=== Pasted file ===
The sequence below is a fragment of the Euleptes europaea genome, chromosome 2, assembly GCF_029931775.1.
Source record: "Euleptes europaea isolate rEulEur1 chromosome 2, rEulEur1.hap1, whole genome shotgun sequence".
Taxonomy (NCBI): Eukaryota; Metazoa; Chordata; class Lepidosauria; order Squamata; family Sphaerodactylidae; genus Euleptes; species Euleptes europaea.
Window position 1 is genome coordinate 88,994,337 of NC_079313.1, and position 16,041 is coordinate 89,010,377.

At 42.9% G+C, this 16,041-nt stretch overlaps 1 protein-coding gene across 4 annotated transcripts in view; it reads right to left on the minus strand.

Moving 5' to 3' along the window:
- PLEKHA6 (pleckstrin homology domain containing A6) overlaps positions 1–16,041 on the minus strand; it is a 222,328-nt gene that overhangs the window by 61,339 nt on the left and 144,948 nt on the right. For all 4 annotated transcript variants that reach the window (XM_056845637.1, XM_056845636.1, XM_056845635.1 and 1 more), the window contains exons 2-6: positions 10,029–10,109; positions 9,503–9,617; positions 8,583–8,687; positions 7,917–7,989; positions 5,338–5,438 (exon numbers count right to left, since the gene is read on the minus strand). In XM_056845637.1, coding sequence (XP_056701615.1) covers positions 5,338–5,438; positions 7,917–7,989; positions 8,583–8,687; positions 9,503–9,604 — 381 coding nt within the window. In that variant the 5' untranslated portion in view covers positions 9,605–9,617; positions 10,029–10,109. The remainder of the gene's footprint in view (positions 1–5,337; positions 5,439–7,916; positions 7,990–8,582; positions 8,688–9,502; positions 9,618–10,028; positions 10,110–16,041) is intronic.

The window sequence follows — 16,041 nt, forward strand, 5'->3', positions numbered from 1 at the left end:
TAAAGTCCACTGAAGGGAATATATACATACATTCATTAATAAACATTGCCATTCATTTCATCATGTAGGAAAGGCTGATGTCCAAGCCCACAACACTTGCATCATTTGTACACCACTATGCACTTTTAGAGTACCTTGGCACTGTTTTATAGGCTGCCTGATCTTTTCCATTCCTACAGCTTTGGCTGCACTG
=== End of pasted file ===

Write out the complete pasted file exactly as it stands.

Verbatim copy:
The sequence below is a fragment of the Euleptes europaea genome, chromosome 2, assembly GCF_029931775.1.
Source record: "Euleptes europaea isolate rEulEur1 chromosome 2, rEulEur1.hap1, whole genome shotgun sequence".
Taxonomy (NCBI): Eukaryota; Metazoa; Chordata; class Lepidosauria; order Squamata; family Sphaerodactylidae; genus Euleptes; species Euleptes europaea.
Window position 1 is genome coordinate 88,994,337 of NC_079313.1, and position 16,041 is coordinate 89,010,377.

At 42.9% G+C, this 16,041-nt stretch overlaps 1 protein-coding gene across 4 annotated transcripts in view; it reads right to left on the minus strand.

Moving 5' to 3' along the window:
- PLEKHA6 (pleckstrin homology domain containing A6) overlaps positions 1–16,041 on the minus strand; it is a 222,328-nt gene that overhangs the window by 61,339 nt on the left and 144,948 nt on the right. For all 4 annotated transcript variants that reach the window (XM_056845637.1, XM_056845636.1, XM_056845635.1 and 1 more), the window contains exons 2-6: positions 10,029–10,109; positions 9,503–9,617; positions 8,583–8,687; positions 7,917–7,989; positions 5,338–5,438 (exon numbers count right to left, since the gene is read on the minus strand). In XM_056845637.1, coding sequence (XP_056701615.1) covers positions 5,338–5,438; positions 7,917–7,989; positions 8,583–8,687; positions 9,503–9,604 — 381 coding nt within the window. In that variant the 5' untranslated portion in view covers positions 9,605–9,617; positions 10,029–10,109. The remainder of the gene's footprint in view (positions 1–5,337; positions 5,439–7,916; positions 7,990–8,582; positions 8,688–9,502; positions 9,618–10,028; positions 10,110–16,041) is intronic.

The window sequence follows — 16,041 nt, forward strand, 5'->3', positions numbered from 1 at the left end:
TAAAGTCCACTGAAGGGAATATATACATACATTCATTAATAAACATTGCCATTCATTTCATCATGTAGGAAAGGCTGATGTCCAAGCCCACAACACTTGCATCATTTGTACACCACTATGCACTTTTAGAGTACCTTGGCACTGTTTTATAGGCTGCCTGATCTTTTCCATTCCTACAGCTTTGGCTGCACTG